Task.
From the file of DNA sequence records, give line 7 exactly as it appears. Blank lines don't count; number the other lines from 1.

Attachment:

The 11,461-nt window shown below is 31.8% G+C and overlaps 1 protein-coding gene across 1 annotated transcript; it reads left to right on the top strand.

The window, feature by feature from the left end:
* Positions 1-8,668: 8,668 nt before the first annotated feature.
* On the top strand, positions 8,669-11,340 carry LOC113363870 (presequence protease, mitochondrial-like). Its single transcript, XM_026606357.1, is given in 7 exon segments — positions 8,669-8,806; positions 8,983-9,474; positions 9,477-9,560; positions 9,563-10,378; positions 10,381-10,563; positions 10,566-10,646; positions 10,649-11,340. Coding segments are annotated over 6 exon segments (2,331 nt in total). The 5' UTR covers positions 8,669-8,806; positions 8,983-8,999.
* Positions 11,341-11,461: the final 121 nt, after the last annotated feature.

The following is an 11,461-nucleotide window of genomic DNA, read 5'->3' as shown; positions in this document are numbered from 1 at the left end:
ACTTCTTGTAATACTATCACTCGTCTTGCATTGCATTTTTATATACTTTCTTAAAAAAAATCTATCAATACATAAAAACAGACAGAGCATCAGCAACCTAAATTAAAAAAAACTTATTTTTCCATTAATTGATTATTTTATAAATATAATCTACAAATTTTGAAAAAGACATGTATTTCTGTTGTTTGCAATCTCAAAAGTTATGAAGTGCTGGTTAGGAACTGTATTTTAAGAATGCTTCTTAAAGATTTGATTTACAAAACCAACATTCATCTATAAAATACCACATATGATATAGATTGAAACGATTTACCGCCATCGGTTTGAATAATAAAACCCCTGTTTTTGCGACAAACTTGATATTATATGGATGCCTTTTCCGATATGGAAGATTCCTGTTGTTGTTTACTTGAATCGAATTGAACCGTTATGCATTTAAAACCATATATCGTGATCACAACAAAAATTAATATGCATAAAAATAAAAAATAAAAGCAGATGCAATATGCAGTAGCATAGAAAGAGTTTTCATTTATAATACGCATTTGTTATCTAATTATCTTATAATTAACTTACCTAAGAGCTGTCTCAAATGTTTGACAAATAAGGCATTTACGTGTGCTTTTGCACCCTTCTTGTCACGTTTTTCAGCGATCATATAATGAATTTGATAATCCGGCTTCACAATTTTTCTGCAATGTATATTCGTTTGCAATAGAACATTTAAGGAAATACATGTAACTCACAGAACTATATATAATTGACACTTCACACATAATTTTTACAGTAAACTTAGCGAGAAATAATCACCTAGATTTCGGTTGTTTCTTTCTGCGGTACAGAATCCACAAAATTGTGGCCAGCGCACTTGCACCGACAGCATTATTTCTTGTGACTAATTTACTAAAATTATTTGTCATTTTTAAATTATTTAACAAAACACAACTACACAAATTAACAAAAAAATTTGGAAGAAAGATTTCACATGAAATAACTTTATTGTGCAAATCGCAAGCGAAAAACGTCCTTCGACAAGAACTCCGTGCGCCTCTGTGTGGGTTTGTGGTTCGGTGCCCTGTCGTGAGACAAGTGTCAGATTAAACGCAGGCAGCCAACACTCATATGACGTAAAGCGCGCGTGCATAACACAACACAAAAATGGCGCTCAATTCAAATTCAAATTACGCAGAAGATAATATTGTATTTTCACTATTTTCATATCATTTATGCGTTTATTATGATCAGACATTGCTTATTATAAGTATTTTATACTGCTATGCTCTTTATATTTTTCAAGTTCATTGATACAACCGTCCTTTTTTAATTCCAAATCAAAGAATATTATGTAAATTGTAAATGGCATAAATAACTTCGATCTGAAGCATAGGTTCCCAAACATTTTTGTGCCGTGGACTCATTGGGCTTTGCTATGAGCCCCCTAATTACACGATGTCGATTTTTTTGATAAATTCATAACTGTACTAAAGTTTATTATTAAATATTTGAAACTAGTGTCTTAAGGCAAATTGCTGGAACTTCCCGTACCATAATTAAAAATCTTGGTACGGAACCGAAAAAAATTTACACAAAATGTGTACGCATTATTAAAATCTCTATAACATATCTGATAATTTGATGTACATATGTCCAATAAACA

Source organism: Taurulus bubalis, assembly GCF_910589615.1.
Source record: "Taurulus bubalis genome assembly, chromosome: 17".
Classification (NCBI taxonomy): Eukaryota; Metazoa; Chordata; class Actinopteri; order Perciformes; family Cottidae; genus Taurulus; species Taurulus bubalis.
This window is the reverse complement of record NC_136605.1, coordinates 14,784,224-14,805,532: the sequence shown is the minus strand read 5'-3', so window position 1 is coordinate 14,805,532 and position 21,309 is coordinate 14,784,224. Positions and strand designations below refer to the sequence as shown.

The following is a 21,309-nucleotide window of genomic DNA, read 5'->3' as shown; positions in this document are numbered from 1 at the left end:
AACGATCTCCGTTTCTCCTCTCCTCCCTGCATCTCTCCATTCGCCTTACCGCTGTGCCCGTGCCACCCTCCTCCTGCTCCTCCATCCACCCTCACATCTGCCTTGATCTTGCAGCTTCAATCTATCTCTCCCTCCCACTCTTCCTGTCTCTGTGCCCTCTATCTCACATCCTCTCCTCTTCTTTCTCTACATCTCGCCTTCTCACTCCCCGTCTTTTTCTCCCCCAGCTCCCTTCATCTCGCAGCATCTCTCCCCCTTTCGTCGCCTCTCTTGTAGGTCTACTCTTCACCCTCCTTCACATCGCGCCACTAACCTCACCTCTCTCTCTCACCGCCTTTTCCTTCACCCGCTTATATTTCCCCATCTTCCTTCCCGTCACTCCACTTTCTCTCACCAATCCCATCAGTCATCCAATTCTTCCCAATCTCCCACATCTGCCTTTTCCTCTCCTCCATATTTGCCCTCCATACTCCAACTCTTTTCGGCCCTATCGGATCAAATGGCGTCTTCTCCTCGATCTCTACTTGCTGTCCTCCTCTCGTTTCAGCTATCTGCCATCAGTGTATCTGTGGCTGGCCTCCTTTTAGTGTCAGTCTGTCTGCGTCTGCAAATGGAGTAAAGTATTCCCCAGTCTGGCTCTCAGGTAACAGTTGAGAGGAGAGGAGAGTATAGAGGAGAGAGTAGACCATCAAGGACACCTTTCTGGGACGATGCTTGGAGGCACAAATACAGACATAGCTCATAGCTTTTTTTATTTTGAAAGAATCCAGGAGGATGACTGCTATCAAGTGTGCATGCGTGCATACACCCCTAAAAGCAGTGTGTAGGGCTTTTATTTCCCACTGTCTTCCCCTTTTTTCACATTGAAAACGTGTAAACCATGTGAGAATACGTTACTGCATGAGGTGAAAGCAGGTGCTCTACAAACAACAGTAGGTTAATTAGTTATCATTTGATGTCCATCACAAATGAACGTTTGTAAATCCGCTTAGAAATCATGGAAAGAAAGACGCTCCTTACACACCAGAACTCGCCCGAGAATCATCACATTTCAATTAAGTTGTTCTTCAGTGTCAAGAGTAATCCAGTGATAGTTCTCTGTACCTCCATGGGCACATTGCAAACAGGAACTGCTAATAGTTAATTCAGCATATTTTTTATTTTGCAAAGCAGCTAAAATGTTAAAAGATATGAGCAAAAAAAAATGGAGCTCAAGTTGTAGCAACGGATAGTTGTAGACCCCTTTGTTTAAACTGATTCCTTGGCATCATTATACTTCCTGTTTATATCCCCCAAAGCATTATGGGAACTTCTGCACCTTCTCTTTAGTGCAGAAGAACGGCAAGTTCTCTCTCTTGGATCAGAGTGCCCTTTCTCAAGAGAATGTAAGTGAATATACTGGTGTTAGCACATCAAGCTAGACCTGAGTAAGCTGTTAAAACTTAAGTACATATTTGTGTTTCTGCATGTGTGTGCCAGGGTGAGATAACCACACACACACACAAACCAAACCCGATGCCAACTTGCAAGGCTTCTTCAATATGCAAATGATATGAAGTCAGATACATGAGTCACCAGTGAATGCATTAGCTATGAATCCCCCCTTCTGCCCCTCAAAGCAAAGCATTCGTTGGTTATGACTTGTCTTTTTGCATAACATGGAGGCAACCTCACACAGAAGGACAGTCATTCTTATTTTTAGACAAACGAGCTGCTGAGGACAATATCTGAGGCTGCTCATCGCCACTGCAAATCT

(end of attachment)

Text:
ACTTCTTGTAATACTATCACTCGTCTTGCATTGCATTTTTATATACTTTCTTAAAAAAAATCTATCAATACATAAAAACAGACAGAGCATCAGCAACCTAAATTAAAAAAAACTTATTTTTCCATTAATTGATTATTTTATAAATATAATCTACAAATTTTGAAAAAGACATGTATTTCTGTTGTTTGCAATCTCAAAAGTTATGAAGTGCTGGTTAGGAACTGTATTTTAAGAATGCTTCTTAAAGATTTGATTTACAAAACCAACATTCATCTATAAAATACCACATATGATATAGATTGAAACGATTTACCGCCATCGGTTTGAATAATAAAACCCCTGTTTTTGCGACAAACTTGATATTATATGGATGCCTTTTCCGATATGGAAGATTCCTGTTGTTGTTTACTTGAATCGAATTGAACCGTTATGCATTTAAAACCATATATCGTGATCACAACAAAAATTAATATGCATAAAAATAAAAAATAAAAGCAGATGCAATATGCAGTAGCATAGAAAGAGTTTTCATTTATAATACGCATTTGTTATCTAATTATCTTATAATTAACTTACCTAAGAGCTGTCTCAAATGTTTGACAAATAAGGCATTTACGTGTGCTTTTGCACCCTTCTTGTCACGTTTTTCAGCGATCATATAATGAATTTGATAATCCGGCTTCACAATTTTTCTGCAATGTATATTCGTTTGCAATAGAACATTTAAGGAAATACATGTAACTCACAGAACTATATATAATTGACACTTCACACATAATTTTTACAGTAAACTTAGCGAGAAATAATCACCTAGATTTCGGTTGTTTCTTTCTGCGGTACAGAATCCACAAAATTGTGGCCAGCGCACTTGCACCGACAGCATTATTTCTTGTGACTAATTTACTAAAATTATTTGTCATTTTTAAATTATTTAACAAAACACAACTACACAAATTAACAAAAAAATTTGGAAGAAAGATTTCACATGAAATAACTTTATTGTGCAAATCGCAAGCGAAAAACGTCCTTCGACAAGAACTCCGTGCGCCTCTGTGTGGGTTTGTGGTTCGGTGCCCTGTCGTGAGACAAGTGTCAGATTAAACGCAGGCAGCCAACACTCATATGACGTAAAGCGCGCGTGCATAACACAACACAAAAATGGCGCTCAATTCAAATTCAAATTACGCAGAAGATAATATTGTATTTTCACTATTTTCATATCATTTATGCGTTTATTATGATCAGACATTGCTTATTATAAGTATTTTATACTGCTATGCTCTTTATATTTTTCAAGTTCATTGATACAACCGTCCTTTTTTAATTCCAAATCAAAGAATATTATGTAAATTGTAAATGGCATAAATAACTTCGATCTGAAGCATAGGTTCCCAAACATTTTTGTGCCGTGGACTCATTGGGCTTTGCTATGAGCCCCCTAATTACACGATGTCGATTTTTTTGATAAATTCATAACTGTACTAAAGTTTATTATTAAATATTTGAAACTAGTGTCTTAAGGCAAATTGCTGGAACTTCCCGTACCATAATTAAAAATCTTGGTACGGAACCGAAAAAAATTTACACAAAATGTGTACGCATTATTAAAATCTCTATAACATATCTGATAATTTGATGTACATATGTCCAATAAACA